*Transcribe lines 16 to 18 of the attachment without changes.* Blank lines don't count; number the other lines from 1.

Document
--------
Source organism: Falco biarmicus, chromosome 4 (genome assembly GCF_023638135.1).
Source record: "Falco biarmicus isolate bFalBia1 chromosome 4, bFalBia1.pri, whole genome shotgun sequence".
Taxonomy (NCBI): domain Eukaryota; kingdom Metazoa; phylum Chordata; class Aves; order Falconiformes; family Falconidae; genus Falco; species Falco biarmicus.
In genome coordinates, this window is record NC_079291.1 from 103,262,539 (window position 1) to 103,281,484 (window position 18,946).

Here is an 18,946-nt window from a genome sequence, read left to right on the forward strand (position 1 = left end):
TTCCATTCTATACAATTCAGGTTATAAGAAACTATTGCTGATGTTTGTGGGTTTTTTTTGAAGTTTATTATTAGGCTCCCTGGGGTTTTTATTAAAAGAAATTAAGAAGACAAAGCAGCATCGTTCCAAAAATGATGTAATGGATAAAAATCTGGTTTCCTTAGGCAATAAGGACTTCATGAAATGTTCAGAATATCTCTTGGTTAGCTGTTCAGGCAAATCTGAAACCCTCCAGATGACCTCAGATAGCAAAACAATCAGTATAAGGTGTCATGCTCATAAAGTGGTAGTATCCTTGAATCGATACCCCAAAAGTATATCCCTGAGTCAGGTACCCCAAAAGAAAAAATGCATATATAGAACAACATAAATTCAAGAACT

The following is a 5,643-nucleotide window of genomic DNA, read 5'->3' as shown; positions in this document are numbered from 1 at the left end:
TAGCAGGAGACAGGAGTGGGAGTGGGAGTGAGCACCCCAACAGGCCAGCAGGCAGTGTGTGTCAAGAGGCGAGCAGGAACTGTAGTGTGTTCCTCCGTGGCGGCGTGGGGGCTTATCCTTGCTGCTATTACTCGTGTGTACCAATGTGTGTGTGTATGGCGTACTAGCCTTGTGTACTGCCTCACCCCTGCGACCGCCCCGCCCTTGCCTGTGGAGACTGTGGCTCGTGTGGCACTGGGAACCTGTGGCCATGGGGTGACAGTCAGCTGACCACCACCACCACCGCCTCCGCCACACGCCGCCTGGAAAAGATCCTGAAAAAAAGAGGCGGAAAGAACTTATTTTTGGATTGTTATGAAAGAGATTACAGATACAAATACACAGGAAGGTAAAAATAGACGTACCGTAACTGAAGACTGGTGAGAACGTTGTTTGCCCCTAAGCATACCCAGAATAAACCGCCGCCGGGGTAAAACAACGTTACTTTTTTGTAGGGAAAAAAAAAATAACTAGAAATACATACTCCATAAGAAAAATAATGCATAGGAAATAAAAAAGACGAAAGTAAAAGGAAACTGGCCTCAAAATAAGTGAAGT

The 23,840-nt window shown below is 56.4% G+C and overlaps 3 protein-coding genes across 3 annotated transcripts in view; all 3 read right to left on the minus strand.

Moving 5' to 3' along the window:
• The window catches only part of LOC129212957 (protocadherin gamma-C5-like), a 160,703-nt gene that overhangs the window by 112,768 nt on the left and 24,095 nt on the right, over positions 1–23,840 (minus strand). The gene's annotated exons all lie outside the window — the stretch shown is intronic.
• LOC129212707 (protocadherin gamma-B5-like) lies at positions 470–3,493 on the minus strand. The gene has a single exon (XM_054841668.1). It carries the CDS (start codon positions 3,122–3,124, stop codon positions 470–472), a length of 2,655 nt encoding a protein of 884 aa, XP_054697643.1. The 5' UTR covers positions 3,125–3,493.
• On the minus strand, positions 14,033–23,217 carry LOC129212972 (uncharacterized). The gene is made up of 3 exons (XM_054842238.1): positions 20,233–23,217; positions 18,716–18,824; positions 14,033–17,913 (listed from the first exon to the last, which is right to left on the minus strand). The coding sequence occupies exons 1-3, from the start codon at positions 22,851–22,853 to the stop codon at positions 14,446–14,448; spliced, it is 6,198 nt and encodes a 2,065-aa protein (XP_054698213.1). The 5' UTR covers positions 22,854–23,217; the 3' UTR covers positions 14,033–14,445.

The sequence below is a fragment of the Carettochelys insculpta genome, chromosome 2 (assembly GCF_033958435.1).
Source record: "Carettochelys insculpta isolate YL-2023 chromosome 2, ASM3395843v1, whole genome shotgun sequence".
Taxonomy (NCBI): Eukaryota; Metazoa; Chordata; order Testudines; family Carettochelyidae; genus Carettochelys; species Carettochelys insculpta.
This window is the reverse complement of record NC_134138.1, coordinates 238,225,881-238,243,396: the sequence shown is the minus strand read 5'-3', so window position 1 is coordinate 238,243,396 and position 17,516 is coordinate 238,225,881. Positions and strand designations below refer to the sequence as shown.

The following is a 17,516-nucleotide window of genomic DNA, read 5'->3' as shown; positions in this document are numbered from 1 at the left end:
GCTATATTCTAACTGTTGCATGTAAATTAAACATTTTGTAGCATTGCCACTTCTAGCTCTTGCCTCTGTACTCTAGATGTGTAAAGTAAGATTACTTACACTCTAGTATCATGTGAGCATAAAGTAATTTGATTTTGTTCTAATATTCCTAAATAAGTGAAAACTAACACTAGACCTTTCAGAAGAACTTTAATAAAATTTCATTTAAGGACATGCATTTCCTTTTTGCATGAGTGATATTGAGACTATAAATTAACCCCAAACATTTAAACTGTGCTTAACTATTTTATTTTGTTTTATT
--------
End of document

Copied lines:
Taxonomy (NCBI): Eukaryota; Metazoa; Chordata; order Testudines; family Carettochelyidae; genus Carettochelys; species Carettochelys insculpta.
This window is the reverse complement of record NC_134138.1, coordinates 238,225,881-238,243,396: the sequence shown is the minus strand read 5'-3', so window position 1 is coordinate 238,243,396 and position 17,516 is coordinate 238,225,881. Positions and strand designations below refer to the sequence as shown.

The following is a 17,516-nucleotide window of genomic DNA, read 5'->3' as shown; positions in this document are numbered from 1 at the left end: